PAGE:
Nicosia, the capital of both the Greek and Turkish divisions of Cyprus, is the world’s last remaining divided capital. Despite the Turkish Republic of Northern Cyprus generally regarded as occupied territory by the international community and not independent from the Greek portion (the Republic of Cyprus), the two very distinct cultures collide in Nicosia, making it a very unique and interesting city to visit when on holiday in Cyprus.
Because of the Turkish occupation of Nicosia, the city is divided into two by barbed wire. However, visitors with EU passports can easily cross the Green Line division at the official crossing points, allowing you to explore both halves of this 1000 year old city.
There is much to see in this millennia-old city, with the two main draws being the various museums and the cities performance arts offerings. The most important collection of Cypriot artefacts and treasures can be found in Cyprus Museum, where some of the exhibits date back 8,500 years. Other museums well worth exploring are the Ethnographic Museum, the Folk Art Museum and the Byzentine Museum.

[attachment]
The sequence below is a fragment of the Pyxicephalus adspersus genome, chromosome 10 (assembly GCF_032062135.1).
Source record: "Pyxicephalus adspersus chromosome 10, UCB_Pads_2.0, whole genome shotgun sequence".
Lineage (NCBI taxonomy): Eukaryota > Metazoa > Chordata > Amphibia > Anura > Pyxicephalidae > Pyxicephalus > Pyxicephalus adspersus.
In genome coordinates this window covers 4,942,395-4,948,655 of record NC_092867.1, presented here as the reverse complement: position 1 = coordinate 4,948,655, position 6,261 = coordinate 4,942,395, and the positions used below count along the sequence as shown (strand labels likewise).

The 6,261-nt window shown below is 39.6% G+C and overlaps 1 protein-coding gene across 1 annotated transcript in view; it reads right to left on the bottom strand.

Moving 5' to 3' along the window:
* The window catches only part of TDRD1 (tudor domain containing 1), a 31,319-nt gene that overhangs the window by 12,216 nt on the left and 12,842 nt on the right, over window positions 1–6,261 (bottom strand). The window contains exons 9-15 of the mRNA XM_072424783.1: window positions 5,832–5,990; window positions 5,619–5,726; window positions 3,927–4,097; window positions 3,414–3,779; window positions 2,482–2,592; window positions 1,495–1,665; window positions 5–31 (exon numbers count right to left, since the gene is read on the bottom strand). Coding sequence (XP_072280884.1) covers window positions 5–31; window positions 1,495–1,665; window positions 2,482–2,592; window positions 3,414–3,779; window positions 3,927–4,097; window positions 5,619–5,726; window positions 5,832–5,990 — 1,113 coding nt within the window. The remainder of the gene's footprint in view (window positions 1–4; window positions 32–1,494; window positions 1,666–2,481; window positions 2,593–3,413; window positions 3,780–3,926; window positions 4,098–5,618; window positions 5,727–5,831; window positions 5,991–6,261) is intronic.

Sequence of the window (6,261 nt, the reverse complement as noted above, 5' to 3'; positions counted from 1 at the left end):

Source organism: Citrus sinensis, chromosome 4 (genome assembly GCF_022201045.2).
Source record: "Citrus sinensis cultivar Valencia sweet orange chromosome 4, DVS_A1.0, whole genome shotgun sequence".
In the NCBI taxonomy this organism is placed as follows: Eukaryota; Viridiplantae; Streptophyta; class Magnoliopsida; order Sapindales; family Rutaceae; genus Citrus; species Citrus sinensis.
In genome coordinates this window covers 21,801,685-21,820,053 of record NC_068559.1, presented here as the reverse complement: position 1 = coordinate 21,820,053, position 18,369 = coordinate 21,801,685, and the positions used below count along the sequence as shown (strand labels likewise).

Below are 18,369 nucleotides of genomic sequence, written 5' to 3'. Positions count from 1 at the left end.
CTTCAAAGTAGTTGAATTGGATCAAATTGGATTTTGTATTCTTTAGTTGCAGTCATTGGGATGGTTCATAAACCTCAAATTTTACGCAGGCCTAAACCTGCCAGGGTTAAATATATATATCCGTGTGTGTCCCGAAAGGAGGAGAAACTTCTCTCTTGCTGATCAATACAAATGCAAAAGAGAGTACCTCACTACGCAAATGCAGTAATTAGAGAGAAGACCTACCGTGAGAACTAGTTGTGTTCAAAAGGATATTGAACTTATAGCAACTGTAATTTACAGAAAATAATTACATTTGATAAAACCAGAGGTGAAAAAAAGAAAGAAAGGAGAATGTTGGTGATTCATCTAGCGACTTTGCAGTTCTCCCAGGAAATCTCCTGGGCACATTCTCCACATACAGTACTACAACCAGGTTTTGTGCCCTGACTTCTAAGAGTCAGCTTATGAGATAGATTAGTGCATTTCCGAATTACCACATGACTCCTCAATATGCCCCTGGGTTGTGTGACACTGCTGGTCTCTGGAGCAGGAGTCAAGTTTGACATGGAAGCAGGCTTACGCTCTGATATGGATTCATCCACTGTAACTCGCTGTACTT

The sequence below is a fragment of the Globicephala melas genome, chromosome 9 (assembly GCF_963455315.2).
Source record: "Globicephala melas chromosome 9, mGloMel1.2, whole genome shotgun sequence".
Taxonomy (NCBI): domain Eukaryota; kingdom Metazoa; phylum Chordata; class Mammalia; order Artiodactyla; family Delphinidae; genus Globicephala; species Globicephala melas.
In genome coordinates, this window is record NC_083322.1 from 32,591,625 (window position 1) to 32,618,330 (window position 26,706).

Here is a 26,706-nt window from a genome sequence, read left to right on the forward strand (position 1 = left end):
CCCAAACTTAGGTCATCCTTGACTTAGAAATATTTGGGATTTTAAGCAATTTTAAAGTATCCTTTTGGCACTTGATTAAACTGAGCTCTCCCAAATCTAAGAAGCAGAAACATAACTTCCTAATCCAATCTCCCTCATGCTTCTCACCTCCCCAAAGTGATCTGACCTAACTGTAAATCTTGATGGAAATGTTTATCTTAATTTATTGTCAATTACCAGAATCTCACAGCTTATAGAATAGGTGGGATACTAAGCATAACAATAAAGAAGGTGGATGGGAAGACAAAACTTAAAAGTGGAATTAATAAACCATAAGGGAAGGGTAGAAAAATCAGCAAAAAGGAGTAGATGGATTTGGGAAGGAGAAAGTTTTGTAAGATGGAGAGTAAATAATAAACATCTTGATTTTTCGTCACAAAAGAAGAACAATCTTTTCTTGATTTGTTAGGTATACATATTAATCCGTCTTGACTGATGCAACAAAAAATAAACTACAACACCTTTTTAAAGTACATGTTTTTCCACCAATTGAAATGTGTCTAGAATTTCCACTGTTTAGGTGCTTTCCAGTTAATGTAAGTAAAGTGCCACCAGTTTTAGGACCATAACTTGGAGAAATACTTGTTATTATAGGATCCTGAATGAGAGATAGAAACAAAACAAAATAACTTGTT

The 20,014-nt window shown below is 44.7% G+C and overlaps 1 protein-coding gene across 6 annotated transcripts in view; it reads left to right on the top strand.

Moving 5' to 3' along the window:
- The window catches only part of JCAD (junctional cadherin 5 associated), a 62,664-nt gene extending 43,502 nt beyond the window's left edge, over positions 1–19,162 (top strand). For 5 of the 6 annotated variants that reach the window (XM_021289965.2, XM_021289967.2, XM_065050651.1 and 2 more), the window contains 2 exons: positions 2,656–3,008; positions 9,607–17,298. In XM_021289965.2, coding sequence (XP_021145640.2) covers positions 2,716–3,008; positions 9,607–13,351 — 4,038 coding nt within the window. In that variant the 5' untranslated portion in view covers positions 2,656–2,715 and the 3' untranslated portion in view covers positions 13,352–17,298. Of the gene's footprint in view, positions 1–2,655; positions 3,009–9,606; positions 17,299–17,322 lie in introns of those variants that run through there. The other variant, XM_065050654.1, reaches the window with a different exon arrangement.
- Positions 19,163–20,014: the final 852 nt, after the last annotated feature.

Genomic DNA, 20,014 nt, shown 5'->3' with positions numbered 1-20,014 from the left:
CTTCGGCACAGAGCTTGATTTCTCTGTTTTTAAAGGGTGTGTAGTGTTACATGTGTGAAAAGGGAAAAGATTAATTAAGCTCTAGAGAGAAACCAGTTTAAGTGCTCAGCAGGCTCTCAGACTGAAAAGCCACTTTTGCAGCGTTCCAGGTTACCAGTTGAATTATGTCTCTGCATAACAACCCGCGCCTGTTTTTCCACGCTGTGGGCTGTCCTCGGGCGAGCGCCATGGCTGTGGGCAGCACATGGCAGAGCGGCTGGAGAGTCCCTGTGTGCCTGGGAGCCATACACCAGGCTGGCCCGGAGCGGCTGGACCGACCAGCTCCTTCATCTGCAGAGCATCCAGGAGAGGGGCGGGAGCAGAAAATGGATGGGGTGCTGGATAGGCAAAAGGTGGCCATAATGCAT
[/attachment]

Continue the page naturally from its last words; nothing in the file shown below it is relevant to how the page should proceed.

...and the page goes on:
Music and performance arts are an important part of Nicosia’s heritage, and throughout the city at various venues you can pick up tickets for operatic, theatrical and orchestral performances. But of course, one of the main draws to the visit is the shopping. Nicosia is where old meets new, so expect to be able to pick up fake designer goods just as easily as locally and traditionally made handicrafts to take home with you.
And finally, no visit to Nicosia would be complete without getting your teeth into some of their tasty food offerings. The city is a melting pot for a widely influenced range of foods from Greece, Turkey and nearby Arab nations. But you can also expect to find restaurants selling dishes inspired by other parts of Europe, the Balkans and the Middle East. It’s highly affordable to eat on in the city, but don’t forget to give their street food (the kebabs are always a winner) a go, too.
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